William and Jessie both 23 years old have been dating for 3 years. They plan to get married in 2 years when they finish with graduate school. About three months ago William had an unplanned and alcohol induced intercourse with a colleague from work. The couple are in counseling and working on issues of trust and communication. Recently, they have started having sexual intercourse. Jessie says she is unable to climax like in the past. William says he is doing everything the same and thinks she still blames him.
Looking at William and Jessie’s case, I believe that the possible societal and gender influences related to William’s and Jessie’s concerns are the male and female sexual scripts. According to Strong, DeVault, Sayad and Yarber (2008), “Sexual Scripts refers to the acts, rules, and expectations associated with a particular role” (p.143). All humans are sexual beings; however we all are diverse in terms of our sexual definitions and script expectations. Sexual scripts are not innate, yet they are learned through culture and socialization (Strong et al., 2008). There are as many distinctive sexual scripts as there are people, nonetheless some of these scripts have common themes and can be recognized as a shared blueprint or trend in the larger society. Some male scripts that are relatable to Williams’s concerns are: Performance is a thing that counts. A man always wants sex and is ready for it and, sexual intercourse leads to orgasm. Society has this idea that is embedded in many people that sex to men is something to be accomplished (Strong et al., 2008). It is important for us to notice that in Williams situation, he is feeling like “less of a man”, in other words, his ego is bruised, because he cannot make Jessie climax. Additionally, there are sexual scripts allotted to women as well. Some female scripts relatable to Jessie’s concerns are: “The traditional male sexual scripts focuses on sex over feelings, the traditional female sexual...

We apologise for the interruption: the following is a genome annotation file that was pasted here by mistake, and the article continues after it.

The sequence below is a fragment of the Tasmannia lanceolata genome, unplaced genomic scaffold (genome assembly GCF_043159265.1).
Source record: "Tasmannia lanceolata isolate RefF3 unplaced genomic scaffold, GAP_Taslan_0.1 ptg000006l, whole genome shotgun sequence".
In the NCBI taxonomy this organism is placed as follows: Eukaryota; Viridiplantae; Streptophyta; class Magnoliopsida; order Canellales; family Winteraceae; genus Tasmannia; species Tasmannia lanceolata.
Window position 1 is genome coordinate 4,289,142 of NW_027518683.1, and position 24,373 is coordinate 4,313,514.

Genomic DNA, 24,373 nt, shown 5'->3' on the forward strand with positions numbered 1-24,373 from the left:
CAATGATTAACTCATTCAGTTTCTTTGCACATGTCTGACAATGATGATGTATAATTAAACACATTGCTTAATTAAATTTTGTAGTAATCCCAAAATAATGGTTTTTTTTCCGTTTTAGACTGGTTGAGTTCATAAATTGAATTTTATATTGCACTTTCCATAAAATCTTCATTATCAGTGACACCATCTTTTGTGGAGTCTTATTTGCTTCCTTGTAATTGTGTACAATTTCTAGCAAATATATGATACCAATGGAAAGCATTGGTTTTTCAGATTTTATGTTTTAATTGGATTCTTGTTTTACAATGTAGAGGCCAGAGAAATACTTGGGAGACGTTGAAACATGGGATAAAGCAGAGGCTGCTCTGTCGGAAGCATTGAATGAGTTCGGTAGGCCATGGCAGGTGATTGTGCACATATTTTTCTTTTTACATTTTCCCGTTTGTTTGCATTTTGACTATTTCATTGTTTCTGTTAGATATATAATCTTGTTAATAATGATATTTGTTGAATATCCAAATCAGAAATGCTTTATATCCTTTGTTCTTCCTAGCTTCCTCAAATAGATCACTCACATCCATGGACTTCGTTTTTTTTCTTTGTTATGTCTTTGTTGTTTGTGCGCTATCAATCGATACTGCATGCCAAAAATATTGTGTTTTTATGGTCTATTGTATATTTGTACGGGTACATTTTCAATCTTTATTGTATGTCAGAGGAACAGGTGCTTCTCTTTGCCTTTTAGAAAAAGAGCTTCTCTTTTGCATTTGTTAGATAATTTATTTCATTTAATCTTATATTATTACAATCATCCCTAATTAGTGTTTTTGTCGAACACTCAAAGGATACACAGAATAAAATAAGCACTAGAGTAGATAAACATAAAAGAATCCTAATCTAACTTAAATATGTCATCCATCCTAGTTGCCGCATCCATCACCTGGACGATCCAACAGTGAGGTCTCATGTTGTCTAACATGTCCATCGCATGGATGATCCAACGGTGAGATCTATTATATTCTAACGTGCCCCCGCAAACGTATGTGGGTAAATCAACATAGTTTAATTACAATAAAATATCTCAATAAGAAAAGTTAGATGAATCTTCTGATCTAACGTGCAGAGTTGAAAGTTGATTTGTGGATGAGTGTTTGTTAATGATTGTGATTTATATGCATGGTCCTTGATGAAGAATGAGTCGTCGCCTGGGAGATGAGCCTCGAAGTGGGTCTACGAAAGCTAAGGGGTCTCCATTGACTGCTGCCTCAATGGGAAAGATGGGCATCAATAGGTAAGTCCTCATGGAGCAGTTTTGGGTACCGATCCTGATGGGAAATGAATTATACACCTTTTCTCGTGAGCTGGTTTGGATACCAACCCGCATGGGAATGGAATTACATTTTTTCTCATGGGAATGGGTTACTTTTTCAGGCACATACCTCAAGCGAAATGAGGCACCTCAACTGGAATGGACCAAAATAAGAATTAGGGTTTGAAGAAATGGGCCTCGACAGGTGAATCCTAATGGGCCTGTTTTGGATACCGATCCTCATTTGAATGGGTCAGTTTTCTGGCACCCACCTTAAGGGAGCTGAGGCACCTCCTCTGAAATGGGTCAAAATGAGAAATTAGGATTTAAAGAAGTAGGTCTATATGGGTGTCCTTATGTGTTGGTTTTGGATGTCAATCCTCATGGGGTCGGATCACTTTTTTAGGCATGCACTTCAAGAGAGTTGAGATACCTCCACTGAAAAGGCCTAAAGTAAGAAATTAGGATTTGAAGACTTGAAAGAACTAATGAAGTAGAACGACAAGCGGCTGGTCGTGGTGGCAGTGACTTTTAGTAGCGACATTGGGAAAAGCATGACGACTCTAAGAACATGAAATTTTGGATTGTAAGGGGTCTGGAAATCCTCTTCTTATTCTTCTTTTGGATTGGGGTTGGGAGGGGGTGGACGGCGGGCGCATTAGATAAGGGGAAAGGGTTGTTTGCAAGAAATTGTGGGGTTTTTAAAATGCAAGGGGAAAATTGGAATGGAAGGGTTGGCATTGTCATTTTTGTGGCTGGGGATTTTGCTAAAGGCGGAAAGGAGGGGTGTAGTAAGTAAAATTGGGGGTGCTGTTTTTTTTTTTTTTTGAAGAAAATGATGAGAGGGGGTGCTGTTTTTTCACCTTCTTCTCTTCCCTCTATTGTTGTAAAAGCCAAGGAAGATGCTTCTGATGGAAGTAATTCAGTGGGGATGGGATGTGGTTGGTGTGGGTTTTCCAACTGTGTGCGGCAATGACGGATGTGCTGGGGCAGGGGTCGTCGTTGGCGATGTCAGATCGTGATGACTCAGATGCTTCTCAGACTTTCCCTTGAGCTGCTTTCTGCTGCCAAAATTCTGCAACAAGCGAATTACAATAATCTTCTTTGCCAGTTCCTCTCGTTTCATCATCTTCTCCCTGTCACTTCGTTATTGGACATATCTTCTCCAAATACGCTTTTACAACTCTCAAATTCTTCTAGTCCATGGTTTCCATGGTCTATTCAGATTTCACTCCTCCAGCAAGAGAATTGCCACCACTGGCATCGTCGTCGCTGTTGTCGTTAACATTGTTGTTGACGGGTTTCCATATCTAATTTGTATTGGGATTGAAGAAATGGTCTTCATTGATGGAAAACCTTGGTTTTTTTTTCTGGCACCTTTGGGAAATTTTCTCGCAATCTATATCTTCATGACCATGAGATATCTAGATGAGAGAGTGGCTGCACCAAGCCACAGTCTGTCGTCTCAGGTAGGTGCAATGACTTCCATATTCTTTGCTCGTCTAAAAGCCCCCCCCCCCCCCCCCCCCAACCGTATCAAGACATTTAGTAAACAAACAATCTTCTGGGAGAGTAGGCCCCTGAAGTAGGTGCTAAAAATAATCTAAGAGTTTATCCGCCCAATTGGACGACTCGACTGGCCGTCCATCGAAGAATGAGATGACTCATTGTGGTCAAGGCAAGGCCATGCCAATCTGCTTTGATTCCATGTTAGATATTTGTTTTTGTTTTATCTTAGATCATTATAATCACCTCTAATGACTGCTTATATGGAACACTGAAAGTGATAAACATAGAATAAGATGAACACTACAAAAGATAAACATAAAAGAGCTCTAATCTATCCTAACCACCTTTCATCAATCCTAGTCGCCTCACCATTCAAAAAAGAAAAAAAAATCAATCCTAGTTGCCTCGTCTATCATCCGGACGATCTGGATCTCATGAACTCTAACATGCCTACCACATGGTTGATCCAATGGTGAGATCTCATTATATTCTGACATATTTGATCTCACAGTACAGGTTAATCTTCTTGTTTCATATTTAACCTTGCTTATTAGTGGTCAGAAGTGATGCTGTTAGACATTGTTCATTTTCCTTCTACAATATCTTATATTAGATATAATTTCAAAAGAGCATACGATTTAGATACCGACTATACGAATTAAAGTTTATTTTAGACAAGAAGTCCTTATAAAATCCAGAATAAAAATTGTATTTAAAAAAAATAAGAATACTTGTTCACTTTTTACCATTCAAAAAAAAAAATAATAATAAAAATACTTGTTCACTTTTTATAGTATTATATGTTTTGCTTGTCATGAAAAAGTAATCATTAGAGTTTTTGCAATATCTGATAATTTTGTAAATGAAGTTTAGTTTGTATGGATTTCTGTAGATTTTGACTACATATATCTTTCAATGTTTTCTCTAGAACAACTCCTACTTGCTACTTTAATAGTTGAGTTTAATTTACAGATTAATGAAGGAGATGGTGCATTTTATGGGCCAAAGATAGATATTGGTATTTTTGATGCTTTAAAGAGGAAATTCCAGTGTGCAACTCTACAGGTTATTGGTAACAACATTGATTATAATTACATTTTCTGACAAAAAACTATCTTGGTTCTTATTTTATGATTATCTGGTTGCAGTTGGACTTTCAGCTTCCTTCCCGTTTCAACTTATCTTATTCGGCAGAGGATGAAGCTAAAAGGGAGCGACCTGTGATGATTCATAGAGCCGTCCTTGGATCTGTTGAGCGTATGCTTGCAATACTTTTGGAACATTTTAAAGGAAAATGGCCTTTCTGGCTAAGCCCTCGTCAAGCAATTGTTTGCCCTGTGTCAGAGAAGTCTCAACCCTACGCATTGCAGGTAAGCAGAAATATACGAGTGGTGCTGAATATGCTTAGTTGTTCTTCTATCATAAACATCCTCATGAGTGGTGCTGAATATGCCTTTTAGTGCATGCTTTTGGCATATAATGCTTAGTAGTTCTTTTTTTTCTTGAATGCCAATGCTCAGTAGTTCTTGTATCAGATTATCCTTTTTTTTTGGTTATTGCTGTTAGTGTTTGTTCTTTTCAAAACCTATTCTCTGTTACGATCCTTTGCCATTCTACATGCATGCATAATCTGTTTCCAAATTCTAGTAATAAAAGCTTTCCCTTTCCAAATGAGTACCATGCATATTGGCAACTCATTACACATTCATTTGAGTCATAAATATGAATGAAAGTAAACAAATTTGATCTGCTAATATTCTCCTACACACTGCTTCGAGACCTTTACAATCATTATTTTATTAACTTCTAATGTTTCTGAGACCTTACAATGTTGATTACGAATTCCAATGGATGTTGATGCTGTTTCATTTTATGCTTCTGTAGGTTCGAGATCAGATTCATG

Please join StudyMode to read the full document